Come back in, the water quality’s fine

PLEASED: Mark Gage at Church Beach Picture: MAISIE HILL

PLEASED: Mark Gage at Church Beach Picture: MAISIE HILL

First published in News by , Reporter

LYME REGIS: Water quality at Church Cliff beach has been turned around and is now on track to pass tough new Environment Agency standards.

The turn around comes after the EA issued a warning in May that water at the beach was deemed ‘severely at risk’ of failing the standards.

The agency launched its summer monitoring programme, which claimed around 40 beaches around England are ‘on track to fail’ if action is not taken to tackle pollution ending up in the sea.

From next year, more stringent European Union regulations will be brought in for bathing spots around England, and if beaches fail on water quality standards under the new rules, local authorities will have to display a sign advising against swimming.

More than 400 beaches are currently being tested weekly until September, with a total of 8,400 samples set to be taken.

And under the latest water quality weekly in-season results for August 7, both Church Cliff beach and Front Beach in Lyme were given the ‘higher standard’ rating by the Environment Agency – the highest rating possible.

Also, the EA’s water quality prediction for August 19 claimed that no water quality warning needed to be issued.

There’s also good news for Charmouth West beach, which has been given the same ranking and water quality prediction.

The new rankings come after South West Water, which worked with Lyme Regis Town Council and the Environment Agency to help improve the water quality, pledged last November to spend another £500,000 in Lyme Regis to improve its infrastructure over the next 18 months.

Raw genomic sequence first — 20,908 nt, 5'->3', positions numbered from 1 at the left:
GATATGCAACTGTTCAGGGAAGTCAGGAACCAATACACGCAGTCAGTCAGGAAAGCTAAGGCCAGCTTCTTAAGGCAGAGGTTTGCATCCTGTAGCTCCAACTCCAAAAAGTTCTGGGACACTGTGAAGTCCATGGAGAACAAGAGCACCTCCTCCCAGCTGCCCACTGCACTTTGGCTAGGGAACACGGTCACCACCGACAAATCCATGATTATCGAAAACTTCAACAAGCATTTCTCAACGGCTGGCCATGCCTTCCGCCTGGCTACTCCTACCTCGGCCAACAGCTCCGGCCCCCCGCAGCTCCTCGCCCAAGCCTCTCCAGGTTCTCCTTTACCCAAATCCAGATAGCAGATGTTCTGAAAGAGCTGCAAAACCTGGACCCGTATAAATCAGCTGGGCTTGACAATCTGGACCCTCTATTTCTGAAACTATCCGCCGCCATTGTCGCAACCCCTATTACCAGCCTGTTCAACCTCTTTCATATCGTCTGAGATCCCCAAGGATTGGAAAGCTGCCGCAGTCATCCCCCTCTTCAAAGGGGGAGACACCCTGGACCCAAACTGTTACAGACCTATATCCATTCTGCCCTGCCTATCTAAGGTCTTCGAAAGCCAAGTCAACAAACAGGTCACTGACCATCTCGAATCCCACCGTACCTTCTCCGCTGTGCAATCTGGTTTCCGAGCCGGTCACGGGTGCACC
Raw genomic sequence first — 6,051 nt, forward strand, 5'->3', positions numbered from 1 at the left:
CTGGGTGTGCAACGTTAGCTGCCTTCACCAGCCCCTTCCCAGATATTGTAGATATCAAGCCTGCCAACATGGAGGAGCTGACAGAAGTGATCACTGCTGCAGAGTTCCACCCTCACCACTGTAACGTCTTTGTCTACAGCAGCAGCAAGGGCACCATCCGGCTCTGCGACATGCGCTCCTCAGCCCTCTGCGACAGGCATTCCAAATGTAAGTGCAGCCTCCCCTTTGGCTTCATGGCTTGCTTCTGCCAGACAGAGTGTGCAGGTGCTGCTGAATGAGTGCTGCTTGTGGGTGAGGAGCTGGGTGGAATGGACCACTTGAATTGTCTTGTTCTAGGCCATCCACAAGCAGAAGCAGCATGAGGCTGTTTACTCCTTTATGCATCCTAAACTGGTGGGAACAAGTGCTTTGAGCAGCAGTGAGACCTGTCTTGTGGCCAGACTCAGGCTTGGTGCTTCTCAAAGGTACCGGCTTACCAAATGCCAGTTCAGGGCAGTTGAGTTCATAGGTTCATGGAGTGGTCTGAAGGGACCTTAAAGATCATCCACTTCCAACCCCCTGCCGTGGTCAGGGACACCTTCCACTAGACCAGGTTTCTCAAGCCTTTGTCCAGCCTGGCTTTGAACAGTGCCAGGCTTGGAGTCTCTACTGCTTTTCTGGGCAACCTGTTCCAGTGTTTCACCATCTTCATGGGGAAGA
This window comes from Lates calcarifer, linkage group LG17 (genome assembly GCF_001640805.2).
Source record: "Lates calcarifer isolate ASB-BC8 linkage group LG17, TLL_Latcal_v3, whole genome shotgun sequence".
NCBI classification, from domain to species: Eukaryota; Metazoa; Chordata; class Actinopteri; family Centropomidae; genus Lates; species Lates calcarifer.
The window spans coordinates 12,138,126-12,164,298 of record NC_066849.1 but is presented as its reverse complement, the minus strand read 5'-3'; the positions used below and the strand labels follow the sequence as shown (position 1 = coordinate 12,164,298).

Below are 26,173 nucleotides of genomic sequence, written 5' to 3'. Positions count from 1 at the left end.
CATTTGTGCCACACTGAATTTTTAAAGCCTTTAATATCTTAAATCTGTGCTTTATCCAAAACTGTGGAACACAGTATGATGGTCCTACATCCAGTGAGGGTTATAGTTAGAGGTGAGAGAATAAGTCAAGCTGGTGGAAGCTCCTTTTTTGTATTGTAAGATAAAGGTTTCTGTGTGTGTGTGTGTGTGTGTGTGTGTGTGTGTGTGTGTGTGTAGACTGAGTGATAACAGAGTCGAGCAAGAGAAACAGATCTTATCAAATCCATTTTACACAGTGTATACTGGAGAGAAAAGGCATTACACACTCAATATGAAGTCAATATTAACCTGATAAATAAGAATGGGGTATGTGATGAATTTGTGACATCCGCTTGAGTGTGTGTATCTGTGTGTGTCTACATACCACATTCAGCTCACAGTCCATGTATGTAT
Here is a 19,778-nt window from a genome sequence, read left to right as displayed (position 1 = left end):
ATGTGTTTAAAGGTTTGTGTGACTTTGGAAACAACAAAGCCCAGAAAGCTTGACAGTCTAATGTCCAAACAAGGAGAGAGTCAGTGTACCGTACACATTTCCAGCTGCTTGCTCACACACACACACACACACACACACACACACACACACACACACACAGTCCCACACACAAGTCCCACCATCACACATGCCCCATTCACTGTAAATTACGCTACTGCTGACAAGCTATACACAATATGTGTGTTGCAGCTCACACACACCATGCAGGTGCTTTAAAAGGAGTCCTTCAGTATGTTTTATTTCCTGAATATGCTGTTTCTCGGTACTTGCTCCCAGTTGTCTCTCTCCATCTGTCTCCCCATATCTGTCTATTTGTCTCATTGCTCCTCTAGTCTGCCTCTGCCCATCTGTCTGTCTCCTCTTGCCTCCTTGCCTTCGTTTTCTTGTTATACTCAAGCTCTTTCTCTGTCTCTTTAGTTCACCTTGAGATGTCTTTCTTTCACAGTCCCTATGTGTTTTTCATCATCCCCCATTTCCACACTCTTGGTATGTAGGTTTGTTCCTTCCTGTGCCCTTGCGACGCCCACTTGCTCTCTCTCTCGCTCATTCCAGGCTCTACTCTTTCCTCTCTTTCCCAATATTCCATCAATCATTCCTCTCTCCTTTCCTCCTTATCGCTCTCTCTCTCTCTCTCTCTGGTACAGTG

Lyme Regis town councillor, Mark Gage, told The News: “We’re very pleased with any improvements to the rating of beaches in Lyme but we are well aware there is an awful lot of work still to be done to maintain the higher water quality.

“We have been very reassured by the South West Water investment which we believe will do a lot to improve the water quality and protecting the standards of that beach.

“The town council will be meeting with South West Water, the Environment Agency and West Dorset District Council in September to discuss what we can do next.”

In April, Church Cliff Beach was ranked ‘mandatory’ in this year’s Good Beach Guide after it failed the list last year.

The popular beach still faces the threat of de-designation if it is categorised as poor in 2015.

The Environment Agency stated in May that nine out of 10 swimming spots in England were already meeting the new standards, but there were still areas where pollution was a problem; caused by agricultural run-off, sewage overflows, animal and bird faeces on beaches and households and businesses with badly connected drains.

Water quality results as of August 7 and how the years compare
CHURCH CLIFF BEACH
2009 – fail
2010 – fail
2011 – minimum standard
2012 – fail
2013 – minimum standard
2014 – higher standard

FRONT BEACH
2009 – minimum standard    
2010 – minimum standard
2011 – minimum standard
2012 – minimum standard
2013 – higher standard
2014 – higher standard

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